How did Union troops feel about the First Battle of Winchester and their retreat on May 25, 1862? Lieutenant Robert G. Shaw, then serving with the 2nd Massachusetts Infantry, revealed some details in his post-battle letters and also some valuable insight into the mentality and fears of the Federal soldiers. For example, they thought Jackson would have the wounded murdered; in reality, the Winchester Accord began an effort to designate medical personnel as noncombatants. The Union soldiers’ intense mistrust and even hatred of Winchester grew, and in one of his letters, Shaw hoped the rebel town will be burned. He also took effort to explain that General Banks was not at fault for the battle and wanted Edwin Stanton, the secretary of war, to be blamed for the disasters in the Shenandoah Valley.
Woven into this letter and other excerpts from Shaw’s experience at Winchester are his feelings about combat and command. Some of the phrases and explanations seem eerie with hindsight. In May 1862, Shaw had just barely 14 months left to live. In that time, he would take command of the 54th Massachusetts Regiment, one of the earliest Union volunteer regiments of Black soldiers. One wonders if his phrase from Winchester “in advancing you hardly think of the bullets” held true in his final battle, the attack on Fort Wagner on July 18, 1863.
While Shaw certainly does not speak for all Union officers or their experiences at Winchester during May 1862, his letters offer details of what it was like during the fight and retreat and prove that it wasn’t such a panicked flight for all regiments as legends would claim.
May 27, 1862
My visit at home seemed hardly more real than a dream, when, little more than 24 hours after leaving Uncle Jim’s at Wallack’s, I found myself on picket duty a little way out of Winchester. The whole division, excepting those who were out off at Front Royal, had arrived there. The 2d Mass. covered the retreat from Strasburg on Saturday afternoon and from all accounts did good service. Two Companies, Capt. Abbott & Cogswell, repulsed a body of cavalry, which would undoubtedly have thrown the rear of the column into confusion if they had got by. As it was, a good many wagons were lost during the day.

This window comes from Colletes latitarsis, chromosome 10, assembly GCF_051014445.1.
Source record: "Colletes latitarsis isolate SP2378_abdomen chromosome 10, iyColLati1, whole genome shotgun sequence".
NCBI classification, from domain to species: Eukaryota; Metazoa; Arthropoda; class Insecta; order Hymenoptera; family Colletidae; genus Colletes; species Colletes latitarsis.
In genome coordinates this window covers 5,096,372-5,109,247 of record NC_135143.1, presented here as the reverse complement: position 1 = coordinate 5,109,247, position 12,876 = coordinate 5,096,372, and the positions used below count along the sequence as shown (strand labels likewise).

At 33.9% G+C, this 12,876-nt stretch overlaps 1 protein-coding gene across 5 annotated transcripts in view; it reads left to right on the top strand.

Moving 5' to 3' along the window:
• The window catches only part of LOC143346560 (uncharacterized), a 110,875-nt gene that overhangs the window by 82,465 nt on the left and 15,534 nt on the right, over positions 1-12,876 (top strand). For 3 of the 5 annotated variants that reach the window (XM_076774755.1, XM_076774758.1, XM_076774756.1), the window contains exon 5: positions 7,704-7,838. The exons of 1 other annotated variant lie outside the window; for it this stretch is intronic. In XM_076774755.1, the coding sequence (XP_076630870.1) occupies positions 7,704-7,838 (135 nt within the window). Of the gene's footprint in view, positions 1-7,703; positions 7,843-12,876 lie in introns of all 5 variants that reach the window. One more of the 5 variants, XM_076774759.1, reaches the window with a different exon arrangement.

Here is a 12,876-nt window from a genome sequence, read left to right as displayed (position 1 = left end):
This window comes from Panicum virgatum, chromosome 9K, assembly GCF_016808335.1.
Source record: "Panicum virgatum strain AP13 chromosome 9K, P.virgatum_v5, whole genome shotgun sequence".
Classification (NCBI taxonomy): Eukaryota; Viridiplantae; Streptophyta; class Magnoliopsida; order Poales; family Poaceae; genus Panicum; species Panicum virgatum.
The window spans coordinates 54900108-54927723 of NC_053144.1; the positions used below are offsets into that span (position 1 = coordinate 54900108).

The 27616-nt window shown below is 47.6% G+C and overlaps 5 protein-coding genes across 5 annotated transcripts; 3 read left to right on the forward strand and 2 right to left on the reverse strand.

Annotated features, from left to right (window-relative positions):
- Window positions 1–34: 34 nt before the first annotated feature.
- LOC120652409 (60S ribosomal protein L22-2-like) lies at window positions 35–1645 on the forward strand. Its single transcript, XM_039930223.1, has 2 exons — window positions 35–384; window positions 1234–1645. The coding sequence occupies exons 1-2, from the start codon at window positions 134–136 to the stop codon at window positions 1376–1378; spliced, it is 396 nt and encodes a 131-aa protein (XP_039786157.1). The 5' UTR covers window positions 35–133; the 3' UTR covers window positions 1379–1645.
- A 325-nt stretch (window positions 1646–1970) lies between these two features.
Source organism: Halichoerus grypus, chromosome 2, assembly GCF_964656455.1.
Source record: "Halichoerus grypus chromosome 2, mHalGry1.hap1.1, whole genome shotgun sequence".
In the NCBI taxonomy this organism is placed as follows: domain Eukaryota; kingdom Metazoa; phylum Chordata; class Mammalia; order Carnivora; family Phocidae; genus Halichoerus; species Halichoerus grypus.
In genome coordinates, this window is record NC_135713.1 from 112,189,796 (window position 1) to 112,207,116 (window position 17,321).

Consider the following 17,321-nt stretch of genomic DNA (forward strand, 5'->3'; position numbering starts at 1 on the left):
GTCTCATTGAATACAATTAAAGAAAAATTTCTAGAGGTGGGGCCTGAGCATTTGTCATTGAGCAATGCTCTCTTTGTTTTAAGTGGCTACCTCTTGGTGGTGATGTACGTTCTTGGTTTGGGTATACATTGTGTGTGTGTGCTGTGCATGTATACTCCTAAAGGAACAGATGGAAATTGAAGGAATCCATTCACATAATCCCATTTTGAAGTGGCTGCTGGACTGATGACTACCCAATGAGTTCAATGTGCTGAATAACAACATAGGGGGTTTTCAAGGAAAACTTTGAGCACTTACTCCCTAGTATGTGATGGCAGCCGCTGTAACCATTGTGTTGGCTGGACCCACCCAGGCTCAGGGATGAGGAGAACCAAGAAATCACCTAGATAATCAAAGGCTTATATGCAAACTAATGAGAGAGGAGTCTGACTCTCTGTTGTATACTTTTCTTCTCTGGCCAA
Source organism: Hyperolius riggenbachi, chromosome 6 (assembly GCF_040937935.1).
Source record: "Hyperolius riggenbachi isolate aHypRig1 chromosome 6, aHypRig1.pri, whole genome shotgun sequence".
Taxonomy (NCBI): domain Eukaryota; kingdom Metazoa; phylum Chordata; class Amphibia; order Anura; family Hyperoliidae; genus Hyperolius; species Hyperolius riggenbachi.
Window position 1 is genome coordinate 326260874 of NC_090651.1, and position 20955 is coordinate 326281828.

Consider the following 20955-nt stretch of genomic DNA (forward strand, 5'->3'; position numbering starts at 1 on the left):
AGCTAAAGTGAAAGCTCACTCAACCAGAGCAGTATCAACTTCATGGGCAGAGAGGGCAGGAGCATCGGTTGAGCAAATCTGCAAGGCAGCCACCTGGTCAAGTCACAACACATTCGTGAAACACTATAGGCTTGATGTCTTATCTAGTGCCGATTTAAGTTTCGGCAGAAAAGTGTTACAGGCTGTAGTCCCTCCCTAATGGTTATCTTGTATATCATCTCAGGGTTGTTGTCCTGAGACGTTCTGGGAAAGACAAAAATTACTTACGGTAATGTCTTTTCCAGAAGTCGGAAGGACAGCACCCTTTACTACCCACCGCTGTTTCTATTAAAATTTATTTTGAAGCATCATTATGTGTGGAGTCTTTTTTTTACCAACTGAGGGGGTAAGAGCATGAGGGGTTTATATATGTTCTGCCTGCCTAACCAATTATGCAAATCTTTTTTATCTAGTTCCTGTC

As I said above I was on outpost Saturday night. We were firing at intervals all night long, and at daylight a large body of infantry approached and we were obliged to retire. The fight began immediately and continued for about two hours when we were ordered to retreat. The rebels had a much larger force and actually got into the town before we did. We lost a great many men in the streets of Winchester. The inhabitants did their share from the windows – women as well as men. I hope that town will be destroyed when we go back there. We had time to burn part of it while the fight was going on.
Major Dwight is missing. He was probably captured as he had dismounted for some reason – his horse got away. Capt. Mudge was wounded in the streets of the town. Some way out of town I got him a horse & then left him. He is missing now though & I feel anxious about him. He could ride perfectly well & the horse was a good one. It doesn’t seem possible that he can have allowed himself to be caught. I am almost certain that he got to Harpers Ferry or some other points on the river – for regiments went over that direction. I telegraphed his Father that he had better come down here. It was real hard writing to them about it – for a wounded man may have a hard time among the Rebels.
Both our surgeons are taken. Leland stayed at Newtown with our wounded on Saturday & Stone was seized in the Winchester Hospital on Sunday.
All the men behaved well and obeyed all orders promptly. They began to straggle about two miles from the town. They were almost exhausted with the work of the day before, having got into camp at 1 A.M. Sunday. Nevertheless we managed to make 34 miles after the fight, though, to be sure, a good many stragglers were taken.
I hope it will be understood that it was utterly impossible for Genl Banks to do anything with his small force. I believe I told you in my last that Genl Williams adjutant Genl & also our Signal Officers counted 28 Rebel Regiments. It was a brilliant move on their part but unless they have a large force behind them they must be in a ticklish position. Mr. Stanton’s work in this valley has been pretty unsuccessful & I hope it will all be put on his shoulders. The Baltimore & Ohio and the Manassas R.R.s [railroads] both destroyed & the valley of Virginia completely cleaned out – besides a panic in the North and the great encouragement to the Rebel cause.